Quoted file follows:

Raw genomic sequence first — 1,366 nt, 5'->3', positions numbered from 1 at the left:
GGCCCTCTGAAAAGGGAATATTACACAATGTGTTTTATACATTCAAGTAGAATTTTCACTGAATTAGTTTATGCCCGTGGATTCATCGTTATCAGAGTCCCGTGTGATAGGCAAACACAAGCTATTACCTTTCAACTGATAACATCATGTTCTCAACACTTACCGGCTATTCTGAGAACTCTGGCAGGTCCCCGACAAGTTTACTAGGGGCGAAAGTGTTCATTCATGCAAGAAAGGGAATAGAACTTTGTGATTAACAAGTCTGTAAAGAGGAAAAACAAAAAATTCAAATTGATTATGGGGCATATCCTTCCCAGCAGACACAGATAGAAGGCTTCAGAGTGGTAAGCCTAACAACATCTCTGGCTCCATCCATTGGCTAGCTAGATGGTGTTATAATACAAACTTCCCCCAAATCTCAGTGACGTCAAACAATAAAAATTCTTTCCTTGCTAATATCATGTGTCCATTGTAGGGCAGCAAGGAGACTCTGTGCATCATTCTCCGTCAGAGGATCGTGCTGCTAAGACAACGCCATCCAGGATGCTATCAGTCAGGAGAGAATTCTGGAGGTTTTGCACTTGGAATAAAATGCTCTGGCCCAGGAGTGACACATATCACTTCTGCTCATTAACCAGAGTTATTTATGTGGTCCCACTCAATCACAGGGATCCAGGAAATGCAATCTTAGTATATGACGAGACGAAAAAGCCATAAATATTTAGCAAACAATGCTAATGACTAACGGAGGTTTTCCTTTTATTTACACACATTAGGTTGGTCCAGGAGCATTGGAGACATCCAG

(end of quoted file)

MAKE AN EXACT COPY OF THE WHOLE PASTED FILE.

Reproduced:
Raw genomic sequence first — 1,366 nt, 5'->3', positions numbered from 1 at the left:
GGCCCTCTGAAAAGGGAATATTACACAATGTGTTTTATACATTCAAGTAGAATTTTCACTGAATTAGTTTATGCCCGTGGATTCATCGTTATCAGAGTCCCGTGTGATAGGCAAACACAAGCTATTACCTTTCAACTGATAACATCATGTTCTCAACACTTACCGGCTATTCTGAGAACTCTGGCAGGTCCCCGACAAGTTTACTAGGGGCGAAAGTGTTCATTCATGCAAGAAAGGGAATAGAACTTTGTGATTAACAAGTCTGTAAAGAGGAAAAACAAAAAATTCAAATTGATTATGGGGCATATCCTTCCCAGCAGACACAGATAGAAGGCTTCAGAGTGGTAAGCCTAACAACATCTCTGGCTCCATCCATTGGCTAGCTAGATGGTGTTATAATACAAACTTCCCCCAAATCTCAGTGACGTCAAACAATAAAAATTCTTTCCTTGCTAATATCATGTGTCCATTGTAGGGCAGCAAGGAGACTCTGTGCATCATTCTCCGTCAGAGGATCGTGCTGCTAAGACAACGCCATCCAGGATGCTATCAGTCAGGAGAGAATTCTGGAGGTTTTGCACTTGGAATAAAATGCTCTGGCCCAGGAGTGACACATATCACTTCTGCTCATTAACCAGAGTTATTTATGTGGTCCCACTCAATCACAGGGATCCAGGAAATGCAATCTTAGTATATGACGAGACGAAAAAGCCATAAATATTTAGCAAACAATGCTAATGACTAACGGAGGTTTTCCTTTTATTTACACACATTAGGTTGGTCCAGGAGCATTGGAGACATCCAG